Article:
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THE POLAR GENOME SCIENCE INITIATIVE 99 nologies) species, the latter often representing >99 percent of a microbial community. Thus, microarrays developed for examining community structure and function must include probes from both culturable and unculturable species. Although metagenome analysis is still in the development and testing stage, it holds great promise for providing a new, integrated view of the phylogenetic composition of microbial communities and of their functional capabilities. To date, only a few studies have employed metagenomic analyses (Bela et al., 2000; Rondon et al., 2000~. Ambitious plans for more such studies have been announced (McGowan, 2002b). Perhaps the great- est potential of such studies lies in their ability to address the critical need to relate microbial phylogeny to function. To some extent, this has been and can further be accomplished by determining linkages between "func- tional genes" and indicators of phylogeny such as rRNA genes. The metagenome approach may be particularly appropriate for polar problems. First, contig assembly is simplified if simple rather than com- plex communities are studied. Simple communities may be expected in some of the more extreme polar environments, for example, wintertime sea-ice communities, Dry Valley soils (or their Arctic equivalent), lake ice bubbles, and possibly subglacial lakes (see Chapter 2~. Second, metagenome approach could yield information about the composition and functioning of microbial communities that are particularly difficult to sample without disturbance or that are not amenable to experimental manipulation, such as subglacial lakes and sea-ice microbial communities. By analogy to single-organism genomics, ecogenomics must make the transition from sequencing and annotating metagenomic data to func- tional analyses. By further analogy to single-organism genomics, several genomic approaches appear to hold promise for functional ecogenomics. "Environmental microarrays" have several potential applications. Mea- surement of the dynamics of large numbers of individual populations may be possible using probes for indicators of phylogeny. Population dynamics can then be related to environmental data. Similarly, estima- tion of the abundance of large numbers of genes with known function in communities allows population studies of microbial guilds (populations sharing a common function in a community). Furthermore, using envi- ronmental microarrays, it may be possible to do transcriptional analysis, permitting estimates of in situ activity of functional guilds. Complemen- tary to transcriptional analysis, "environmental proteomics" may provide an additional approach to estimating the in situ activity of guilds. More- over, "environmental metabolomics" may provide a third approach for estimating in situ activities of guilds, which would not be limited by our genetic knowledge of the organisms in a community. These functional genomic approaches are applications based largely upon metagenomic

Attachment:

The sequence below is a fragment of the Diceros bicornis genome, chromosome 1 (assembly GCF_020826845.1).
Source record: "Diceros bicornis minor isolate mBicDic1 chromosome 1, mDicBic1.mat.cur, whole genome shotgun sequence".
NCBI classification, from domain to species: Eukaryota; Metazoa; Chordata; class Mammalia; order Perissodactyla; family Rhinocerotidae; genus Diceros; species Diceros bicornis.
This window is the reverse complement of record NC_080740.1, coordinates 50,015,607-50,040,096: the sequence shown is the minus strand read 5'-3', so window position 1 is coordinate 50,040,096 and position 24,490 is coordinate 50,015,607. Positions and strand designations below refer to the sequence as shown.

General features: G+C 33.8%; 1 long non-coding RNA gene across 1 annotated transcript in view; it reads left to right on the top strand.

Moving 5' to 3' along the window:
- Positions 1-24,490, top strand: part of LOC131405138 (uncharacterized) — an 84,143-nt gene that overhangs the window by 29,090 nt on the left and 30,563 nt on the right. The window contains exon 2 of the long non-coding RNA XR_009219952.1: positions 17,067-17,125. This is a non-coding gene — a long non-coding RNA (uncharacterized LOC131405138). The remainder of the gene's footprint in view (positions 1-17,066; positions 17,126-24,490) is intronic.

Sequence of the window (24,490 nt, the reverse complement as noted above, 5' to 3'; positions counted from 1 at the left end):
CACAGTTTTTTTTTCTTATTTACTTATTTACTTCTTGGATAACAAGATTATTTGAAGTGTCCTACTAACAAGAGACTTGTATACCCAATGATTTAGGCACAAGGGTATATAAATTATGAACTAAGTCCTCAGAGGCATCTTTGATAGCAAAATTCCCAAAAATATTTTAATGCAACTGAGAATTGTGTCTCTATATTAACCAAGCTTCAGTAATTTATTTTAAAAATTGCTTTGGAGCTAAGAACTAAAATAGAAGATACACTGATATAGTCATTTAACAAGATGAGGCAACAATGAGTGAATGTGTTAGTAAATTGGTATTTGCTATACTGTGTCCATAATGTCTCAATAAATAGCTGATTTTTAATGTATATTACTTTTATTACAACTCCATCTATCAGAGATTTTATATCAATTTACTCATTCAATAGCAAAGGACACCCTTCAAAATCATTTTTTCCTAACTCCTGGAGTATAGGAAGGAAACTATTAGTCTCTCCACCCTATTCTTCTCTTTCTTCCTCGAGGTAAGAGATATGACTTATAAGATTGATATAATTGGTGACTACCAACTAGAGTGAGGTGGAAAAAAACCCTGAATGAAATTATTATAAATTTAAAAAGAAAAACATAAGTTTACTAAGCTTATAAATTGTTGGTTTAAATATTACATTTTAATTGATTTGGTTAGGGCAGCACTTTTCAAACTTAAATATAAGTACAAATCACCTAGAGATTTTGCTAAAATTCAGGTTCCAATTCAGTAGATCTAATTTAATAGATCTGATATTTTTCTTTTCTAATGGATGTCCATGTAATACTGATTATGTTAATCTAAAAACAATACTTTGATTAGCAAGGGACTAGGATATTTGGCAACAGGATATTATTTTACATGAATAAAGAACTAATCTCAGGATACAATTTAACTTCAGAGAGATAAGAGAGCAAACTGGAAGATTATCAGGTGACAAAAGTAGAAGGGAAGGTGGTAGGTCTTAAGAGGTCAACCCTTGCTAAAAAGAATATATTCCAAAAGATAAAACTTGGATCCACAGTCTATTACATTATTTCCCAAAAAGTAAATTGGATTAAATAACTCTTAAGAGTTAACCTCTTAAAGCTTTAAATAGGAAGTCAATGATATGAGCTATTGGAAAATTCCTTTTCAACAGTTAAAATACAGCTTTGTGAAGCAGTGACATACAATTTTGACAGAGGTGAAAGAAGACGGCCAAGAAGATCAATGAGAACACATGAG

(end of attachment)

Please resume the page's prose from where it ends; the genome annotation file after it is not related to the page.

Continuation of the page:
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100 FRONTIERS IN POLAR BIOLOGY IN THE GENOMIC ERA analyses and should be closely coordinated with the latter analyses. Relevant metagenomic data should be readily available to facilitate the application of the functional genomic approaches. Finally, bioinformatic approaches may determine relationships between phylogenetic groups and measurable functions, particularly if a common database is estab- lished relating ecogenomic data to phenotypic, geographic, and environ- mental data (Stahl and Tiedje, 2002~. All of these functional ecogenomic approaches involve severe techni- cal challenges, and none has yet been satisfactorily demonstrated. Several groups are actively developing various types of environmental micro- arrays (Guschin et al., 1997; Small et al., 2001; Wu et al., 2001~. Progress has also been made in environmental transcriptional analysis (Bakermans and Madsen, 2002; Miller et al., 1999; Park et al., 2002~. Environmental proteomics and metabolomics are currently hypothetical approaches. All of these approaches must address the extreme complexity of DNA, RNA, and proteins in most environments, which tends to increase detection limits and decrease specificity of analyses. Another problem common to environmental samples is the complexity of the sample matrix, which can limit analysis recovery and interfere with analyses. Despite the chal- lenges, the great potential of these ecogenomic approaches merits explo- ration. Leading microbial ecologists have endorsed ecogenomic research (Stahl and Tiedje, 2002), and application of ecogenomics to marine micro- bial ecology has been recommended in a previous report (NSF, 2000~. Ecogenomics has great potential for addressing some of the research ques- tions in polar biology outlined in the previous chapter. Impediments to the Study of the Transcriptomes, Proteomes, and Metabolomes of Polar Species Implementation of the study of transcriptomes, proteomes, and metabolomes of polar organisms faces a number of challenges, most of which are common to all three types of "-omic" analysis. In each case, the equipment needed to conduct this research is expensive and requires skilled hands for its operation. In the case of transcriptome studies, the equipment needed to fabricate and analyze DNA microarrays for instance, robotic apparatus for spotting DNA onto slides and for handling large numbers of liquid samples is very costly and it is not likely that all research centers will be able to acquire this equipment. Therefore, efforts should be made to provide access to the technology needed for transcriptome analysis for scientists working at sites where technology shortfalls exist. Identical arguments apply in the case of the equipment required for proteomic and metabolomic studies. When the required equipment is present at a center, it is likely to be housed in a central